“Whenever there is a mental health issue in the Valley, (NAMI) is the first first group that I think people turn to, and a lot of that is because of the work that Maggie has done,” he said.

Murphy’s work at NAMI is notably reflected in her work as a volunteer. She has found immense amounts of fulfillment, combining her love for horses with her undying drive to improve the lives of others.

Murphy has been an avid rider throughout her entire life. She has participated in competitive and recreational riding, and she turns to horses to balance out stressful work weeks. Now, Murphy serves as a volunteer and board member for Equi-librium, a riding program that provides people with mental and physical disabilities the opportunity to use horses as a means for therapy. 

“I love being outside, I love being with the animals, I really enjoy the sense of community that riders have,” Murphy said. 

Murphy is a mentor to other volunteers at Equi-librium. She teaches others to lead programs, manage events and help people who come to Equi-librium. Murphy also volunteers for the Special Olympics equestrian team.

Linda Lechner, a fellow volunteer for Equi-librium and Special Olympics, has worked closely with Murphy in her volunteer work. 

”She is very, very passionate about her involvement in both Equi-librium and Special Olympics. She has a vast amount of knowledge and a real love of horses that she’s really happy to share at the same time she supports the community,” Lechner said. “There’s no doubt that she’s doing it to help others. That’s definitely ingrained in her.”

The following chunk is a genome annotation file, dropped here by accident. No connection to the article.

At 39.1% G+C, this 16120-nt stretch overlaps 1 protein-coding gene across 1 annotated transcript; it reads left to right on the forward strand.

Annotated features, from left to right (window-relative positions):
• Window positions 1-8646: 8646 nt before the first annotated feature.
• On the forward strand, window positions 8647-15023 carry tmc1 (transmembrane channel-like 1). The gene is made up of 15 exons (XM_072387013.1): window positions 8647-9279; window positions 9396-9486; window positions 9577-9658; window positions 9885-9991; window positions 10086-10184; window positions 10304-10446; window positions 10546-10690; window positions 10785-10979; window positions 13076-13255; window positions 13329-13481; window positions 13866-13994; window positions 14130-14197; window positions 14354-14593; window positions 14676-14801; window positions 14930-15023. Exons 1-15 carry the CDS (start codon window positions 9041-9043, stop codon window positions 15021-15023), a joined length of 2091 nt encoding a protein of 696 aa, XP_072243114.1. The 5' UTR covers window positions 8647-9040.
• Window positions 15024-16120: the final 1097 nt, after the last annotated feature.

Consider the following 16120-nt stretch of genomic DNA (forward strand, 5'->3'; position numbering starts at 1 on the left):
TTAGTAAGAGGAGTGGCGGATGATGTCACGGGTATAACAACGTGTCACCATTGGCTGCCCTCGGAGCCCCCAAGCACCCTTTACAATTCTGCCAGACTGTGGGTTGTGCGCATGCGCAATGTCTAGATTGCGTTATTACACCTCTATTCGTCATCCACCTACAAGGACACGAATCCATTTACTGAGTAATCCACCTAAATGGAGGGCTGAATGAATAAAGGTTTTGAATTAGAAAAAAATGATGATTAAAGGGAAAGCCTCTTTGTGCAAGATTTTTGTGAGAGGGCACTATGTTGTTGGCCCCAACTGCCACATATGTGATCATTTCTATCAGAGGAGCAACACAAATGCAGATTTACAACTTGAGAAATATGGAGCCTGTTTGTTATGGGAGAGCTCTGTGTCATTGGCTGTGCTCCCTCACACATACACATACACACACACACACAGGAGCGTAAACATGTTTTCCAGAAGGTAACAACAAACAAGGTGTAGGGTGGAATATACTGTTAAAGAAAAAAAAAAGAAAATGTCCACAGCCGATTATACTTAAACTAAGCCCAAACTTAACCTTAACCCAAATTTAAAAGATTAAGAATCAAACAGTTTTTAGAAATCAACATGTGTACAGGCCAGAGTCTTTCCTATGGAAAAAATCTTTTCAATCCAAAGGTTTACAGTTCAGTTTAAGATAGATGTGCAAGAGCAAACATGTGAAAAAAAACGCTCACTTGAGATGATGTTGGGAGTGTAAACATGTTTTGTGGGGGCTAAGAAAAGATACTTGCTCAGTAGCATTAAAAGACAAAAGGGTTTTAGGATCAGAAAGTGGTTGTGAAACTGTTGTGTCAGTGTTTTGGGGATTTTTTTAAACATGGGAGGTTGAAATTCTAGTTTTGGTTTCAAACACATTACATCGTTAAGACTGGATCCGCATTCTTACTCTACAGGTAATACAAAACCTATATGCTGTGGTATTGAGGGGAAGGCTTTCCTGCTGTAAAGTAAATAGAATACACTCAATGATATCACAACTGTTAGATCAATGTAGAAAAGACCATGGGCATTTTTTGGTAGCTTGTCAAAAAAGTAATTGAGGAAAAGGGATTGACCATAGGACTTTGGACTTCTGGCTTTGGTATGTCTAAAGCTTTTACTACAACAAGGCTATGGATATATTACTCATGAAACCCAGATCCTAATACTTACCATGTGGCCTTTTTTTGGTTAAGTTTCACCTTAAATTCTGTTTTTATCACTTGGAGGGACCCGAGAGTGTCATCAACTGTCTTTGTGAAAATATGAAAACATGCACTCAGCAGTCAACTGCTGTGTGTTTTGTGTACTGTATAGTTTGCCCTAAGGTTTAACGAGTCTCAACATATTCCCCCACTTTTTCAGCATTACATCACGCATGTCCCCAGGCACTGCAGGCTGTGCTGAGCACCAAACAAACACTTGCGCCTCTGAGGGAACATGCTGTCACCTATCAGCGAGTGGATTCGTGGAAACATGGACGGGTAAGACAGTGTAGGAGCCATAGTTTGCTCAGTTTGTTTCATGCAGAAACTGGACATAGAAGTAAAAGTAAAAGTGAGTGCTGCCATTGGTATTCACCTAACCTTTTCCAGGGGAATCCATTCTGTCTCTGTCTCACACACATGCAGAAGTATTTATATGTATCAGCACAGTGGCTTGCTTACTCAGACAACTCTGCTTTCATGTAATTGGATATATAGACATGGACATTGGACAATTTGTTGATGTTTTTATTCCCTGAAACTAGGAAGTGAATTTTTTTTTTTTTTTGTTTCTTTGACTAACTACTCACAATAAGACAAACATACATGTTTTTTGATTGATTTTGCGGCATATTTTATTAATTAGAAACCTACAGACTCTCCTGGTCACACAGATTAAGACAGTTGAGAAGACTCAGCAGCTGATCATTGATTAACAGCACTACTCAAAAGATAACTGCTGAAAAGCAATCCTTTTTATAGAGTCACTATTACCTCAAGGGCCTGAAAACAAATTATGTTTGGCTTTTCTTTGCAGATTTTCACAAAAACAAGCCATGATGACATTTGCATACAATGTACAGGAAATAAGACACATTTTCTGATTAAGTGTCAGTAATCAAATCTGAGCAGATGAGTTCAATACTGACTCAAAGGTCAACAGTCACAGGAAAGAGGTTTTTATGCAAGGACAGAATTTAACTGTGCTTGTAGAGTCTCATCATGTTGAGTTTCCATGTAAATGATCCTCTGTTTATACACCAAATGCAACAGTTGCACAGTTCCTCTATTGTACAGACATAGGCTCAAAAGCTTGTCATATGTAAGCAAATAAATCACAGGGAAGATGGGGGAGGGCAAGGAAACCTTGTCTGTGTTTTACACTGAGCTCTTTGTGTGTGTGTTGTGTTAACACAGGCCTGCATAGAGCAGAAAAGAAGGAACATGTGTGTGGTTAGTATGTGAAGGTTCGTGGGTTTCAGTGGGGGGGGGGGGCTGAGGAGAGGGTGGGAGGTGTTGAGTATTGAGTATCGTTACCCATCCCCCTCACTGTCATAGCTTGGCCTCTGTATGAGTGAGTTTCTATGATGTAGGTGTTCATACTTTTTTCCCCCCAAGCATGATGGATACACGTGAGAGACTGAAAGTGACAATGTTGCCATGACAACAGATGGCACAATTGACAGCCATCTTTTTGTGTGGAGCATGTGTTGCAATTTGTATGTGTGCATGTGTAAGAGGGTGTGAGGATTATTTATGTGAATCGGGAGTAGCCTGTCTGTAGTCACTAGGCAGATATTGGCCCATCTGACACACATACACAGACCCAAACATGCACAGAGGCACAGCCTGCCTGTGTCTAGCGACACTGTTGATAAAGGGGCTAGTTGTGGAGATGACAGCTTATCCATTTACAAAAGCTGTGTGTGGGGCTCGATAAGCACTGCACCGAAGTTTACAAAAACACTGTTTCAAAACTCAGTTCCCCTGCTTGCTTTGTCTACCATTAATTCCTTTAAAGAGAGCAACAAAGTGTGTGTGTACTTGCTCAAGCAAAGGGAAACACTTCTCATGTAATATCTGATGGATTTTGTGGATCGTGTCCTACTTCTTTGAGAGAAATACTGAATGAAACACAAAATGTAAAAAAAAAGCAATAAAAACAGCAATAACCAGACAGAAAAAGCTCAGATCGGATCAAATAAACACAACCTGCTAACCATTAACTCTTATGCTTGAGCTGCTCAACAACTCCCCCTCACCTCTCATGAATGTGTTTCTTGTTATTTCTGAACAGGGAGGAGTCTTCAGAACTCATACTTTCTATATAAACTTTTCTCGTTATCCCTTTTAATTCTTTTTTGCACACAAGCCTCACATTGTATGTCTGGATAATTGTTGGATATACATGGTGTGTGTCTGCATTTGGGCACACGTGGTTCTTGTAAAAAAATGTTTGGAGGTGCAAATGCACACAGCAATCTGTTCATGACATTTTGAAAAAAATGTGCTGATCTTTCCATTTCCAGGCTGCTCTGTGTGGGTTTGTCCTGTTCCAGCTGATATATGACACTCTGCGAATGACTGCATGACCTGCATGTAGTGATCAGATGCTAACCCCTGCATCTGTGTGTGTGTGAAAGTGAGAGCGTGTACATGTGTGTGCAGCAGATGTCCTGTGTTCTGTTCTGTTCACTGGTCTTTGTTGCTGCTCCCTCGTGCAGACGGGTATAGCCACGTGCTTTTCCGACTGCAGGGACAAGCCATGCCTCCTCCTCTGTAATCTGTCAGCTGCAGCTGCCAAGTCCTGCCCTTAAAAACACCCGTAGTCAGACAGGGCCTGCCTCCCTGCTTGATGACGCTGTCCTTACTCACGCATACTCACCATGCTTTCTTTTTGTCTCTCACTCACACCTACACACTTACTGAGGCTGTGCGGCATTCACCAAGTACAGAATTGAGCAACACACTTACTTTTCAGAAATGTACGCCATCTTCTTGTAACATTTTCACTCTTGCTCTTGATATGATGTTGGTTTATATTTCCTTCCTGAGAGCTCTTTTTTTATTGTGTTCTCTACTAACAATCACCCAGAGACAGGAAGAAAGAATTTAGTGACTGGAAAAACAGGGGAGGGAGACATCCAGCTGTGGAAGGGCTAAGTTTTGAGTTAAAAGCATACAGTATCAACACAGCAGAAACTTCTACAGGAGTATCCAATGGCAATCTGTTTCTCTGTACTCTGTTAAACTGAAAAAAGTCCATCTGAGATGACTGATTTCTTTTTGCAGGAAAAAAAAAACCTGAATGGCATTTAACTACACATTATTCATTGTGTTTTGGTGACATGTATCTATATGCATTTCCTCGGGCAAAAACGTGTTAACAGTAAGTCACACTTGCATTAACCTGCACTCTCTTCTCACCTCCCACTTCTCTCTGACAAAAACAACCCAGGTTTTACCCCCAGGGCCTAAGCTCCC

Lechner met Murphy in 2014 through volunteering at Equi-librium.

Murphy is empathetic to people who deal with health problems. Her focus is driven by her passion, and she constantly seeks to serve others.

“I live with anxiety and depression,” Murphy said. “I am very lucky that, most of the time, those two are really well controlled, but I understand the impact they can have on someone’s life.”

In a world where mental health is becoming more commonly talked about, Murphy will always strive to break the stigma around mental illness.

“The stigma around mental health is a challenge to us on so many levels,” Murphy said. “There’s still a feeling among a lot of people that mental illness is really frightening and they don’t want to engage on it.” 

In her personal and professional life, Murphy is motivated to change lives. Professionally, she fights to help people with mental illness. Personally, she uses her love for equestrianism to make an impact. 

Murphy will continue her lifelong pursuit of breaking the stigma, regardless of obstacles that are in the way.

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2 Comments

  1. —-Maggie Murphy is breaking the stigma, by any means necessary

    In a free speech state, she is free to say there is a stigma to mental health issues, that does not mean it is responisble speech.

    In a free speech state you are free to repeat it, that does not mean it is responsible speech.

  2. Robert F. Davenport Jr on

    If only people had the same attitude as horses vis-a-vis people with “problems”. Horses help damaged vets also.